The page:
This path could have been smoothened out by the politicians a long time ago, but it seems that schooling and re-schooling nurses does not sound as sexy as a new innovative IT system (which didn’t work anyway). Last I get to that list of 4. The first one is old news now, but 11 billion is a lot to lose and it has to come from somewhere. The second one is one that can be dealt with. If the patient misses two appointments, they can either pay a penalty fee for not cancelling in time. Cancelling an appointment is just a phone call away. If you forgot it, there is a fair assumption that there was not a pressing medical need (I know the ice of that statement is very thin). In all this we must realise that doctors work ungodly hours, so steering clear from giving them additional pressures seems to be a given first. A task at which, as I personally see it, Jeremy Hunt failed miserably at present. The third in my list is the one I would give A&E a pass for. My reasoning is that the skewed scale that A&E works with has not been properly adjusted for growth in patients and stagnating staff numbers. We get these numbers from http://www.parliament.uk/briefing-papers/sn06964.pdf, where we can see in the introduction and the summary that the title ‘Accident and Emergency Statistics‘ is ever so slightly misleading. I wonder what Carl Baker had in mind with this paper and what purpose it serves. It seems to ‘focus’ on the +4 hour people way too much. The one summary number that does matter is ‘There were 4.0 million emergency admissions to hospital via A&E in 2014/15 – up 4.8% on the previous year’, which only paints a partial picture. You see, ‘Chart 2: Annual A&E attendance, England, 2004-2015‘ seems to tell the story, but other ways could have been more explicit to deal with the issue. Over a period of 10 years, the attendance of the minor injury units nearly doubled. Yes it doubled! The major injury unit also rose, but not by a large part, although, from just over 13 million to close to 15 million is still a growth that is not to be ignored. This report ‘writes it off’ as a mere 10%, which still amounts to 1.4 million additions. Yet in all this staffing levels are not addressed at all, leaving this ‘work’ with some uneasy questions. What I like the most is the disclaimer at the end. “This information is provided to Members of Parliament in support of their parliamentary duties. It is a general briefing only and should not be relied on as a substitute for specific advice. The House of Commons or the author(s) shall not be liable for any errors or omissions, or for any loss or damage of any kind arising from its use, and may remove, vary or amend any information at any time without prior notice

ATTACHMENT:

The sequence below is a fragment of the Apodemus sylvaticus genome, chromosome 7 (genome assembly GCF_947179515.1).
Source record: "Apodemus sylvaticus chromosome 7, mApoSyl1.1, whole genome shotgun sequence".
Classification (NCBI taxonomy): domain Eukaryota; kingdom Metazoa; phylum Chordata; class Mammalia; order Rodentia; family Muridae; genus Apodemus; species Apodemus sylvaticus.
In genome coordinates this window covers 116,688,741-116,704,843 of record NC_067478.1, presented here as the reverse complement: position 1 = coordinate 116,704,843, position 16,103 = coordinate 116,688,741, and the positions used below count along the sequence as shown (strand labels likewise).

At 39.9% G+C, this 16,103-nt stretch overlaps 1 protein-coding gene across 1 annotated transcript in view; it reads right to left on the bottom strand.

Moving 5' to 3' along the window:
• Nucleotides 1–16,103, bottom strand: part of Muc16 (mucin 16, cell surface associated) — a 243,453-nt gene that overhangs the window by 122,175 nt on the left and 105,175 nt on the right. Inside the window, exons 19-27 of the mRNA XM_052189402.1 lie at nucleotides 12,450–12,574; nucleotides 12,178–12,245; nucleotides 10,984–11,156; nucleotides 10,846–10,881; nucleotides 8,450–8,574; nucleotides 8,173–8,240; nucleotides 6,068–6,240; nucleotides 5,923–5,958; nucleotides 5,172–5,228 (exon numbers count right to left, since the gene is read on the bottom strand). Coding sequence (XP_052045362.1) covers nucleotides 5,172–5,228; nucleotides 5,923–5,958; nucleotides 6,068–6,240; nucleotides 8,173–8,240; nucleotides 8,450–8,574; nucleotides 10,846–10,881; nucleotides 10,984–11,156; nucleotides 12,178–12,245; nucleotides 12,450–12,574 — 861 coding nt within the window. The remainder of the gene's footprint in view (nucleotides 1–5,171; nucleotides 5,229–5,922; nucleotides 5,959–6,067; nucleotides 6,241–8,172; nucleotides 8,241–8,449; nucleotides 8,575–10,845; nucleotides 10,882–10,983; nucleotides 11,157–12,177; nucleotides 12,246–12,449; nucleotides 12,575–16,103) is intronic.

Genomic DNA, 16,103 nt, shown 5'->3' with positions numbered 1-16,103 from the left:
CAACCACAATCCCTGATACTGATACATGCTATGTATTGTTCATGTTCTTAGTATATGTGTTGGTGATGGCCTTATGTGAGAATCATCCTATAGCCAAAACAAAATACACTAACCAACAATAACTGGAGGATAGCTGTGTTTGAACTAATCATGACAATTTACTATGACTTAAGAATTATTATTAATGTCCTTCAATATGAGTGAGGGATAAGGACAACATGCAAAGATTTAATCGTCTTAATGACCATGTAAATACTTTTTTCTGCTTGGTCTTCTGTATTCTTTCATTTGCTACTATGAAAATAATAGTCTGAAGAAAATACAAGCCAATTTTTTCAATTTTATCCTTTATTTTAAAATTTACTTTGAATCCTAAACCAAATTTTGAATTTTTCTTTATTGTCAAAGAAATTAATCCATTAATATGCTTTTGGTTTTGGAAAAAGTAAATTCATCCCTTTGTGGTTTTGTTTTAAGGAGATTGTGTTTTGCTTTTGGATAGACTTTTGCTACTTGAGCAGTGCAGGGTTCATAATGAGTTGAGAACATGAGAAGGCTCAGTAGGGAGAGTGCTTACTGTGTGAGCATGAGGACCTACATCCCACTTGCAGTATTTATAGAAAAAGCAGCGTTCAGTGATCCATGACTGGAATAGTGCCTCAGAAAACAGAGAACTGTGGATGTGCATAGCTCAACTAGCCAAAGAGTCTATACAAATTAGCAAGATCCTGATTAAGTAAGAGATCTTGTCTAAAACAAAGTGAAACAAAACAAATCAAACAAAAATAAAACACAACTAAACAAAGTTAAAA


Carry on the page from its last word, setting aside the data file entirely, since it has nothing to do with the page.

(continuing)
So how does staffing levels in answer to 4 hour waiting times not assist? From this I must question what the Rt Hon Jeremy Hunt MP had in mind with this writing? From my point of view, a bad paper does not make the NHS look bad, it makes the Secretary of State for Health look bad not less good than he should look, especially as he should be fighting for the plight of the members of the Department of health, a side I have yet to see at present. He has been called a lot worse by many, it seems unproductive to go that way. What is matter of urgency is the fact that the Prime minister needs to ascertain if Mr Hunt is the right person in the right place and if not, he needs to get someone there that will take the side of the doctors and fast, because at present they do have the power to let it all collapse, and woe be onto the administration that is governing when that happens.